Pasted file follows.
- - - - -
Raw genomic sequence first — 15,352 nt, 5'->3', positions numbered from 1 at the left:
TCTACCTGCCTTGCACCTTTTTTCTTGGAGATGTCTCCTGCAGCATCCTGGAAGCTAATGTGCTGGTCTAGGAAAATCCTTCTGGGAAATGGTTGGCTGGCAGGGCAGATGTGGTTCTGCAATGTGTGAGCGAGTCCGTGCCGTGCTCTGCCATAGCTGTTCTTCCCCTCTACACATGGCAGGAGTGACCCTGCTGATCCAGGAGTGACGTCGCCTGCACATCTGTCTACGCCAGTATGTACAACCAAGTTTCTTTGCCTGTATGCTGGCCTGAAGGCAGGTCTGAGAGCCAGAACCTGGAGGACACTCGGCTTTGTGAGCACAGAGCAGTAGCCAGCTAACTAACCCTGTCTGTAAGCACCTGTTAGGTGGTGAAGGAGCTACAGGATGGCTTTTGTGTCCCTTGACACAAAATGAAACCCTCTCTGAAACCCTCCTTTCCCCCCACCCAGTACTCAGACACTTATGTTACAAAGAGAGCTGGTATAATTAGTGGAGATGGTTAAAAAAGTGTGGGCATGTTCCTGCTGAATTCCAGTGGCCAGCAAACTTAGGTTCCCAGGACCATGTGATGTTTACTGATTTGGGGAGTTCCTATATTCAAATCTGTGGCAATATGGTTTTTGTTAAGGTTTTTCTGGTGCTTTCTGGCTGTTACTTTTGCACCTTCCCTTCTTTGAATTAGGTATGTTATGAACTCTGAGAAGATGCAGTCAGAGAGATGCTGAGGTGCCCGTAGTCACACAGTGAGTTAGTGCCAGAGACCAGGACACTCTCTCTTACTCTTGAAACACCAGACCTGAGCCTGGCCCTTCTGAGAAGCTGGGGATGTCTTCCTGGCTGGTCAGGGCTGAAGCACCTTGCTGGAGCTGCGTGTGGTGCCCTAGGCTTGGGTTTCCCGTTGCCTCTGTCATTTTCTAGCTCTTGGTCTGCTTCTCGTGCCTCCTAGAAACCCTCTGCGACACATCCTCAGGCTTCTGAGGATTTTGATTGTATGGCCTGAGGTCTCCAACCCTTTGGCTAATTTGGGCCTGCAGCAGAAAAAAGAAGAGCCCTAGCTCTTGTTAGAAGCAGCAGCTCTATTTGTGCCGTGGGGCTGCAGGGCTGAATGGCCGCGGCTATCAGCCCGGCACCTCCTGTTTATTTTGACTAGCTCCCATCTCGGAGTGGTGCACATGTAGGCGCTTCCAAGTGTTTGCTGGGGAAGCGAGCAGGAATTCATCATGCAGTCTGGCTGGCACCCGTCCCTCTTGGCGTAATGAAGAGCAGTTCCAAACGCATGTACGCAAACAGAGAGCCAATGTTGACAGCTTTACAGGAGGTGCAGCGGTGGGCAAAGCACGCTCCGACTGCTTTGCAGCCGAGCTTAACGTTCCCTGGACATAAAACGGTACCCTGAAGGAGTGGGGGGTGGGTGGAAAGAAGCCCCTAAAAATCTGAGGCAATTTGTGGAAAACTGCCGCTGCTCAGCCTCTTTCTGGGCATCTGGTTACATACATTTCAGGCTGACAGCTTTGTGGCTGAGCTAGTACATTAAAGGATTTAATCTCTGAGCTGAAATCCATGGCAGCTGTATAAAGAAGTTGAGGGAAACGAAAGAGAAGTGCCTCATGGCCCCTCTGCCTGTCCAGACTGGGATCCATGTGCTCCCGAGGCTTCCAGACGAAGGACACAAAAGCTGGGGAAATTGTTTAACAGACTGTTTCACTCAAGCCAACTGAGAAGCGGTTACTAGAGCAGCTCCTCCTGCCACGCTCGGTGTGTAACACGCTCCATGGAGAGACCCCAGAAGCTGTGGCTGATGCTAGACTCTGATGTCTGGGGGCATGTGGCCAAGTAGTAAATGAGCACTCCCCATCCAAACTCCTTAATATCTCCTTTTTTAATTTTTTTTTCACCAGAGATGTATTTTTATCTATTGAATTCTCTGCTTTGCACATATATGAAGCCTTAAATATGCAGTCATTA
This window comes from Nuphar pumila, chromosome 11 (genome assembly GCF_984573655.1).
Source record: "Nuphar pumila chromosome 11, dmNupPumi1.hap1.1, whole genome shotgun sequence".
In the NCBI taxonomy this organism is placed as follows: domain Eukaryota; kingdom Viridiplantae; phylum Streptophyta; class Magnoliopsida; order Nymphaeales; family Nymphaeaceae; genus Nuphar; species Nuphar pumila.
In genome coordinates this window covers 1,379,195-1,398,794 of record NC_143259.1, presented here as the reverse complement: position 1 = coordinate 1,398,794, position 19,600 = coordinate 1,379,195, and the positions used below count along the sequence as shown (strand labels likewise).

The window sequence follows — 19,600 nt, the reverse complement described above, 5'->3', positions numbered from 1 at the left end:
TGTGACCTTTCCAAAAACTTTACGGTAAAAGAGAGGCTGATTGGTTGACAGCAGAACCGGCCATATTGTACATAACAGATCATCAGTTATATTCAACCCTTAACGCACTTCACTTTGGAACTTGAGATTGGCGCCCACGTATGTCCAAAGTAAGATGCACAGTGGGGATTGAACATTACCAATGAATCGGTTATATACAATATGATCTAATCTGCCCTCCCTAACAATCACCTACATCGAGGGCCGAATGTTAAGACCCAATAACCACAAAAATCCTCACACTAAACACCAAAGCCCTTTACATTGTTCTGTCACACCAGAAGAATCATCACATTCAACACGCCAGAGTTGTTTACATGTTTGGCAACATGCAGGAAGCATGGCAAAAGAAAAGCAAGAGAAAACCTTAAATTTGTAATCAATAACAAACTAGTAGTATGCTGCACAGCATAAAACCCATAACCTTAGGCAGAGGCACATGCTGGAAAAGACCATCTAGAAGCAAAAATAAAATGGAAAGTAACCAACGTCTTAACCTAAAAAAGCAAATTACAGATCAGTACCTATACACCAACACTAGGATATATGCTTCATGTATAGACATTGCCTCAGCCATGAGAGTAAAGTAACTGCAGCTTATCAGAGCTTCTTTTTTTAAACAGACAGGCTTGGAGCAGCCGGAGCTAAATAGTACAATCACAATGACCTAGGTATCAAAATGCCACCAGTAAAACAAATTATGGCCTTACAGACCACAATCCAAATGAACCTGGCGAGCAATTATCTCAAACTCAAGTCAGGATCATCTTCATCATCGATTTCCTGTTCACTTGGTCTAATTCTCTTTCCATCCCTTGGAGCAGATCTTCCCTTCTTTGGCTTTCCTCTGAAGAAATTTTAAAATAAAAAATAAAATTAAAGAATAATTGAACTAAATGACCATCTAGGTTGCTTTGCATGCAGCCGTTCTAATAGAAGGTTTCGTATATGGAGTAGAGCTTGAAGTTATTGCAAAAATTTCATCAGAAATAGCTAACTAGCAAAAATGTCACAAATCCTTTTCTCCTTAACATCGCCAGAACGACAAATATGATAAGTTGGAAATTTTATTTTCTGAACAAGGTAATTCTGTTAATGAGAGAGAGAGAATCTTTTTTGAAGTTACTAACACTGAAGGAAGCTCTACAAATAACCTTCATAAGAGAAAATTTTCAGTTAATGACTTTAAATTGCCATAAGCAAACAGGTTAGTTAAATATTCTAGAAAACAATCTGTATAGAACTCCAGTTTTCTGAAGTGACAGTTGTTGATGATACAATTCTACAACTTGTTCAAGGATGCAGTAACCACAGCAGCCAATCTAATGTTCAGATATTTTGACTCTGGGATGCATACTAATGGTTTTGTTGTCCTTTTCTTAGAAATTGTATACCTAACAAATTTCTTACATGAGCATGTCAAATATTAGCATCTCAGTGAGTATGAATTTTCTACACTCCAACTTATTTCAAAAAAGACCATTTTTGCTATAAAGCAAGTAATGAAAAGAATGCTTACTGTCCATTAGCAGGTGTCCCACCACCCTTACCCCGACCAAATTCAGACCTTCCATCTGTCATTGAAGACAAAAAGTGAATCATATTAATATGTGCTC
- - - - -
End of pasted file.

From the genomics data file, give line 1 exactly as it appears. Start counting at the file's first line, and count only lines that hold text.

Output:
Raw genomic sequence first — 15,352 nt, 5'->3', positions numbered from 1 at the left: